HTC One M8

Rumors of an HTC-made Nexus device have swirled for some time, but only recently have details of a possible next-generation tablet started to become apparent. Not long after NVIDIA inadvertently leaked the fact that Taiwanese company was linking up with Google to launch the Nexus 9, the Wall Street Journal has added even more credibility to reports by stating that HTC engineers have been regularly flying to Google's Mountain View HQ in order to finalize the 9-inch device. As part of a patent lawsuit against Qualcomm and Samsung earlier this month, NVIDIA revealed that it would be providing the muscle for the Android L-powered HTC slate, which is expected to feature its Tegra K1 processor and launch within the third quarter. However, we're now just over a week away from the end of the September, so it looks increasingly likely that we could see something official next month. Remember, Google has a history of scheduling events in October.

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Microsoft has been rather generous with free OneDrive storage lately, and that doesn't seem to be changing anytime soon. Now Redmond is bumping the previous gratis 15GB up by 100 percent, to 30GB. What's the catch? There isn't much of one, really. All Redmond says you have to do (regardless of if you're a new user or seasoned veteran) is activate auto-upload on your device of choice's camera roll between now and the end of the month -- even on a Windows PC. Seems simple enough. The announcement focuses on the storage woes that've been associated with upgrading to iOS 8, and given the iPhone 6 Plus' fancy video tricks like HD time-lapse capture we'd imagine the off-device storage should come in pretty handy.

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When we saw the Samsung Gear VR at IFA, Oculus CTO John Carmack showed us a basic version of an app store made for mobile virtual reality. But when the headset ships to consumers sometime later this year, the VR outfit has bigger plans. It's rebranding the current Oculus Share "store" into Oculus Platform and turning it into a launcher of sorts for apps and other experiences, as noticed by TechCrunch. Platform will act as common store across the firm's entire platform including the Rift and mobile. Like the prototype from earlier this month, the store will exist within virtual reality and will house games, apps and stuff like the virtual movie theater, Oculus Cinema.

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Dell Streak

It's safe to say that Steve Jobs was off the mark when he declared that no one would buy big smartphones -- they've become popular enough that Apple itself is now making large iPhones. But how did these supersized devices escape their niche status to become the must-haves they are today? The transformation didn't happen overnight. It took a succession of ever-bigger phones to spark the public imagination and prove that huge screens were here to stay. We've rounded up 10 of the most important examples -- head on over to our gallery to see how enormous became the new normal.

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MIT can turn your smartphone into a different kind of second screen

Sure, we've seen apps that let you easily share files between your phone and PC. No biggie there. But the demo we're about to show you is a tad more sophisticated than that. Over at MIT, two teams of researchers have developed a smartphone system called THAW, which allows you to share files and use the phone as a game controller -- all by pressing the handset against your computer's display. As you can see in the below demo video, for instance, it's possible to transfer files onto the phone simply by dragging them where the phone is, as if it were just another folder on your desktop. Similar to what you can already do with NFC, you can press the phone against the screen, and walk away with whatever web page you had been looking at. (To be fair, iOS 8's Continuity feature does that automatically.)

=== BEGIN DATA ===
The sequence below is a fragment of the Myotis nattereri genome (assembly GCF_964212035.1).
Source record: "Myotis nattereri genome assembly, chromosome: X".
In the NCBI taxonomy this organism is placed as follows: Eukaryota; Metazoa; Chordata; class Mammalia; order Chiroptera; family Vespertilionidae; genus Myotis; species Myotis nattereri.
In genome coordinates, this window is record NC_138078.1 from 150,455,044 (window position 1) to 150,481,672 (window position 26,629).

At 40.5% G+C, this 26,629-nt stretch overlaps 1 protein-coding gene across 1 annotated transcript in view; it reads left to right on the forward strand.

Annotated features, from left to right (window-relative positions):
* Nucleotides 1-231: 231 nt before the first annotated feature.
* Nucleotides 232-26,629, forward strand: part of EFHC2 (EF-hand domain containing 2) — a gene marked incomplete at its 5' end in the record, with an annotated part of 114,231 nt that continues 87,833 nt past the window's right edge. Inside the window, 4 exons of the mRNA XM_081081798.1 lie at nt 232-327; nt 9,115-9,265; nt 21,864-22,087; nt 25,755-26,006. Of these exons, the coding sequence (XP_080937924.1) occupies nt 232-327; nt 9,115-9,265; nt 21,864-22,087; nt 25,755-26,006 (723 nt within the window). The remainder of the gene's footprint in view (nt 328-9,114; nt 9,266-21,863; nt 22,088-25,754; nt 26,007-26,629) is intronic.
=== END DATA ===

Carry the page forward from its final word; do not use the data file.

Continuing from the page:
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AT&T isn't the only carrier not getting WiFi calling until 2015 -- a certain red-branded network's iPhone 6 and 6 Plus won't, either. Speaking at the Bank of America Merrill Lynch Media, Communications and Entertainment Conference, Verizon's CFO Fran Shammo said that his company has some back-end work to finish up before the feature goes live. This is something he predicts should happen around halfway through next year. What's more, he said that WiFi calling was never a top priority, either, as spotted by FierceWireless.

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Google Maps can now tell more people whether to turn left or right at the next intersection, now that the Navigation feature has arrived in 20 more countries. The expansion makes turn-by-turn navigation available to more African, Caribbean and South American nations, along with Sri Lanka and Nepal in Asia. It also looks like they're getting the whole enchilada, including bus, taxi and walking/biking routes. Of course, those who've been usign Navigation regularly know its instructions aren't always right (say aye if it's led you to the middle of nowhere before), but it's still a free and decent option. Check out the list of countries the service now supports, as spotted by Android Police on its support page, after the break.

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The best thing about iOS 8 isn't continuity texting or a liberated keyboard -- it's that it'll give you rock hard abs. Which is exactly what you need if you're going to pull off any of Under Armour's skin-tight clothing. The sports brand wants to help you along with that, and has just updated its suite of apps (the popular MapMy... franchise it bought) to include unified activity tracking. This means if you have compatible hardware (like Jawbone's UP, or a Withings Pulse) or an iPhone with an M7/M8 chip in it, you can fold all your activity data into the one MapMyFitness app. This also means you won't get dupes any more if you were already tracking with the app and a tracker separately. Already working on those biceps by lifting your fancy new iPhone 6 Plus? Good, because the apps have also been given a digital nip and tuck to look extra buff on the new larger displays.